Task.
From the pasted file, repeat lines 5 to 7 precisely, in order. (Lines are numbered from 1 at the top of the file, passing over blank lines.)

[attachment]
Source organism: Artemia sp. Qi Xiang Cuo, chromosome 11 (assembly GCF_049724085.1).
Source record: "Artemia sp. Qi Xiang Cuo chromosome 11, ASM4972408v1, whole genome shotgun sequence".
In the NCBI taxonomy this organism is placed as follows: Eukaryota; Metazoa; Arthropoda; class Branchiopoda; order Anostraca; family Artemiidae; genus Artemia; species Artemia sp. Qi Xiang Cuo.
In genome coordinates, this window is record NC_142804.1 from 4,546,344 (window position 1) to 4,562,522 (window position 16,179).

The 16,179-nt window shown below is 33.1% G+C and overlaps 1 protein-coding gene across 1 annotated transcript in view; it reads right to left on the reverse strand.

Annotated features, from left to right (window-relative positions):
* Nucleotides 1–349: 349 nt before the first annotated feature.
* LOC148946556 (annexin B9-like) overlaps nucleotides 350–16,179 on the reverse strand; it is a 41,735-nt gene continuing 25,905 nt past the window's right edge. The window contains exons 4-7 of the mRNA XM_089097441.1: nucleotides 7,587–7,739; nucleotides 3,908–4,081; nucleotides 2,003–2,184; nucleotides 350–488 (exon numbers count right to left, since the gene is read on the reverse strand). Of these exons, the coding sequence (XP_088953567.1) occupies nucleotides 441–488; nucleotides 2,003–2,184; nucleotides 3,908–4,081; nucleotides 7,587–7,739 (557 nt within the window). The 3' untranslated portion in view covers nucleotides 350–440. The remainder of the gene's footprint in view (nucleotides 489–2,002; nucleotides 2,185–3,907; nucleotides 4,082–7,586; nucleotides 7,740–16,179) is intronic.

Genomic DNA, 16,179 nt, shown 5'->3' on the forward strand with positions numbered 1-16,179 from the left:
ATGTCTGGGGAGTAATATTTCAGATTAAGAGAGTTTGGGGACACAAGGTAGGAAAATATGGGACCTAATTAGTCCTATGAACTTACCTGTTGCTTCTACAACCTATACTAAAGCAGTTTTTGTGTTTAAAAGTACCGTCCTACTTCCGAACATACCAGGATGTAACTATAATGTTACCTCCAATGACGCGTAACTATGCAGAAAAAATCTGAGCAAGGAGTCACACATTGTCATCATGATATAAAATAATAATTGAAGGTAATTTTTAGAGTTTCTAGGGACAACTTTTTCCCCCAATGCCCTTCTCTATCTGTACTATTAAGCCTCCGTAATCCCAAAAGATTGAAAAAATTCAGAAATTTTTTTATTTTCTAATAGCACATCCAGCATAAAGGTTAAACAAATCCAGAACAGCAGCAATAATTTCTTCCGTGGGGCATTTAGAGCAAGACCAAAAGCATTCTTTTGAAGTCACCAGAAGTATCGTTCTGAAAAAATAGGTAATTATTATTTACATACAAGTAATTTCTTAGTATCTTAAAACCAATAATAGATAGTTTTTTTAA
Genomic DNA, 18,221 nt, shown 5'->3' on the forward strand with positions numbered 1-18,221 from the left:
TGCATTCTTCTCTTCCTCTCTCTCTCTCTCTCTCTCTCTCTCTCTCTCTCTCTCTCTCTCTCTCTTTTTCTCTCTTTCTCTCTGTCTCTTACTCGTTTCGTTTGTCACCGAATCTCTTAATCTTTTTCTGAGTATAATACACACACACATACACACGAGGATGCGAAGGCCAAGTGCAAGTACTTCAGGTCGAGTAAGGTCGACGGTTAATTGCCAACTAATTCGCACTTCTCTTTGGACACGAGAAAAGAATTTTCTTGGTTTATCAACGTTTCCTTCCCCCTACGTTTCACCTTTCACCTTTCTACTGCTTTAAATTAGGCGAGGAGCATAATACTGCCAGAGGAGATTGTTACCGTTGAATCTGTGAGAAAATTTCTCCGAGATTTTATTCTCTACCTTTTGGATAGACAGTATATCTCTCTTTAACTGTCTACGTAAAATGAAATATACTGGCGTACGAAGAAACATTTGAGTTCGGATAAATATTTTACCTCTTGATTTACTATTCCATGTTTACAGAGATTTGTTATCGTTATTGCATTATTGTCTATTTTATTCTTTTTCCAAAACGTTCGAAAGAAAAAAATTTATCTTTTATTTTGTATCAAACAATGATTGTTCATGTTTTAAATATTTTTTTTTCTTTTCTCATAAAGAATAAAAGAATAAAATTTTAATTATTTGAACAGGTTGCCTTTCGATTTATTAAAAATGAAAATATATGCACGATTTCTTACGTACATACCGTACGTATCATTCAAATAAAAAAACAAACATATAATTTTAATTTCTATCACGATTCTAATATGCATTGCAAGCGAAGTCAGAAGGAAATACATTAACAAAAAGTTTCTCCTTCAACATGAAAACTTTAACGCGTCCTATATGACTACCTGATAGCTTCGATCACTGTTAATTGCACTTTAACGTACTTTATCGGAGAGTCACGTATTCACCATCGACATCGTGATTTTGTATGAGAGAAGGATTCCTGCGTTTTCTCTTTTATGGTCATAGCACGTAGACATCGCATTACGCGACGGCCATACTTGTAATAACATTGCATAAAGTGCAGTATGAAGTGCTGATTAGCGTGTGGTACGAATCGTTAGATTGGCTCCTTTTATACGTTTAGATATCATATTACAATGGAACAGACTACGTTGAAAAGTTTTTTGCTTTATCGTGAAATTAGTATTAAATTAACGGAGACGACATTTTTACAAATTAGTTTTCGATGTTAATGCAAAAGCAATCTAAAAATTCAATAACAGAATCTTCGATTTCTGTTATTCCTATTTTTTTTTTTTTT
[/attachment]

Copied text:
The 16,179-nt window shown below is 33.1% G+C and overlaps 1 protein-coding gene across 1 annotated transcript in view; it reads right to left on the reverse strand.

Annotated features, from left to right (window-relative positions):
* Nucleotides 1–349: 349 nt before the first annotated feature.